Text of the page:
What happens when a non-gearhead drives the Tesla Model S?
A gorgeous new car was sitting in my aunt and uncle’s driveway when I arrived for a visit at Easter. It was an all-electric Tesla Model S, sleek and shiny black. I was excited to see it in person, since I’ve heard so much about these cars and read posts on TreeHugger about Tesla Motors’ incredible innovation.
First I should clarify that I am not a car expert, nor have I been following Tesla’s development over the years, which means that my interaction with the Model S was, in a way, more objective than someone who knows a lot about electric cars and may already love it; hence the ‘non-gearhead's review.’
My uncle tossed me the key, which was actually a thumb-sized black fob shaped like a car, and told me to take it for a spin. I recruited my husband to come along, since he’d already driven the car and could explain its baffling lack of anything to push, pull, press, or shift in order to make it move. There was no place to insert the key. I tapped the small gear selector attached to the steering column and reversed out of the driveway, trying not to be distracted by the rear camera view on the gigantic iPad-like screen on the centre console.
Out on the paved country road, the car felt unbelievably smooth. Imagine a plane on the runway during takeoff: depress the right pedal and you're met with an instant, unrelenting kick in the backside. Gasoline-powered cars have to shift gears, and with those shifts come brief pauses in acceleration.There is nothing like that in the Tesla Model S.
“When the Tesla salespeople take you for a test drive, they don’t say anything. They just let the car sell itself.”
The strange thing, though, was the regenerative braking. As soon as I took my foot off the accelerator, the car instantly slowed down, as if I were braking or driving a car with a manual transmission. When I approached a stop sign, I lifted my foot at the time I normally would when driving my own Toyota Matrix, but the Tesla almost came to a stop, instead of coasting. I had to use the accelerator again in order to reach the stop sign.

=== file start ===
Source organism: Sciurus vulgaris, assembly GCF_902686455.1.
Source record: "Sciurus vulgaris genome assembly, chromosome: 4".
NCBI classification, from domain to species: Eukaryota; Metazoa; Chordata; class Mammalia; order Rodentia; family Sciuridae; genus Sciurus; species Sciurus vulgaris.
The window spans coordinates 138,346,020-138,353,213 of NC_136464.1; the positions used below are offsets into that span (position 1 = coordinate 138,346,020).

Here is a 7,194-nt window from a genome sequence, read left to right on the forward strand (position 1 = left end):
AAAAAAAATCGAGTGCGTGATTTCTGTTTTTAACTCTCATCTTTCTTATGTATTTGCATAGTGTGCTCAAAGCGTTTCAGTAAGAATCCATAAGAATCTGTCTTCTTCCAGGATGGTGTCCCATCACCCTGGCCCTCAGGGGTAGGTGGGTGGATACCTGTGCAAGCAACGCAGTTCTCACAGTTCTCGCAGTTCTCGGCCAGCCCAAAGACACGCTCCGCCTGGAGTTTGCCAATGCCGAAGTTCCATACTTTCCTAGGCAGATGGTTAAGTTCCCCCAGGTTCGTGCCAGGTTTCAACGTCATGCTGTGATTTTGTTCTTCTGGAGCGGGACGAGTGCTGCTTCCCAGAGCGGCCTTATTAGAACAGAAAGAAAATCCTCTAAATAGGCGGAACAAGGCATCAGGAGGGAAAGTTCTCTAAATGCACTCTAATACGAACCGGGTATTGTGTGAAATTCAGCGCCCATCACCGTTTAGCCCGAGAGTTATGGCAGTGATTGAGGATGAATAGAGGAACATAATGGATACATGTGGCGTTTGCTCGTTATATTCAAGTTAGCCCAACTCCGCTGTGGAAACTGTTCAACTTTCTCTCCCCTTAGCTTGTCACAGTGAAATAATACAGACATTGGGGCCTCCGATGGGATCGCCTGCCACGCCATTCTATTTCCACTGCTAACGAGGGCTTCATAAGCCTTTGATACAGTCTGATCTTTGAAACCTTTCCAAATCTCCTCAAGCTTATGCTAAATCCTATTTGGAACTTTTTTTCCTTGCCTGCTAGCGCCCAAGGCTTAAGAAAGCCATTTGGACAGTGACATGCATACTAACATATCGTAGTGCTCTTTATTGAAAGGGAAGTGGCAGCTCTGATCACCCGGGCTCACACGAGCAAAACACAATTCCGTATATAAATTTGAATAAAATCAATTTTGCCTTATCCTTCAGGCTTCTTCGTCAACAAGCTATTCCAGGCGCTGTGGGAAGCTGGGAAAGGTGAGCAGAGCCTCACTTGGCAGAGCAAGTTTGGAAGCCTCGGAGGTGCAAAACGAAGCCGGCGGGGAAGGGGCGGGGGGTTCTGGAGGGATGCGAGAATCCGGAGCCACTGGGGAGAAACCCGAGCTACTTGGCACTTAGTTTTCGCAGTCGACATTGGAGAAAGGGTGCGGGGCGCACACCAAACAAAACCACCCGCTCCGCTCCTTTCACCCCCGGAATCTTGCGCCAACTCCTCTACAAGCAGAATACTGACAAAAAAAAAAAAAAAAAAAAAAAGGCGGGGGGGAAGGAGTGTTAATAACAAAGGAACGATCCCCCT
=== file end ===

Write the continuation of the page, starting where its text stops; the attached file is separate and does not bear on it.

Then I wanted to test the horsepower, since it’s not every day I get to drive a car with 362 hp. I slowed the car down to 10 kilometres per hour, and then floored it on a straight, empty stretch of road. I got that airplane feeling again. The acceleration was so strong and steady that I felt the force of it push me back into my seat. (I learned later that the Model S can accelerate from 0 to 100 km/h in 5.6 seconds.)
The Model S is beautiful on the inside. There is a lack of visible pockets, cup holders, and storage compartments, which gives the interior a very clean, simple look. The seats were roomy and comfortable, even when I sat with three adults in the back row.
The car is very expensive (starts at $65,000), but it costs only $5 to charge the car fully; with the Tesla-sponsored supercharger network, it’s completely free. Compare that to the cost of gas. Here in Canada it's approaching 138 cents/litre (approx. USD$5/gallon) and rising. Suddenly the Model S isn’t quite so pricey if you plan to drive it for many years.
My uncle told me, “When the Tesla salespeople take you for a test drive, they don’t say anything. They just let the car sell itself.” Now I understand why. This car is in a realm of its own, unlike any other vehicle on the market. If I had the money, I’d buy one.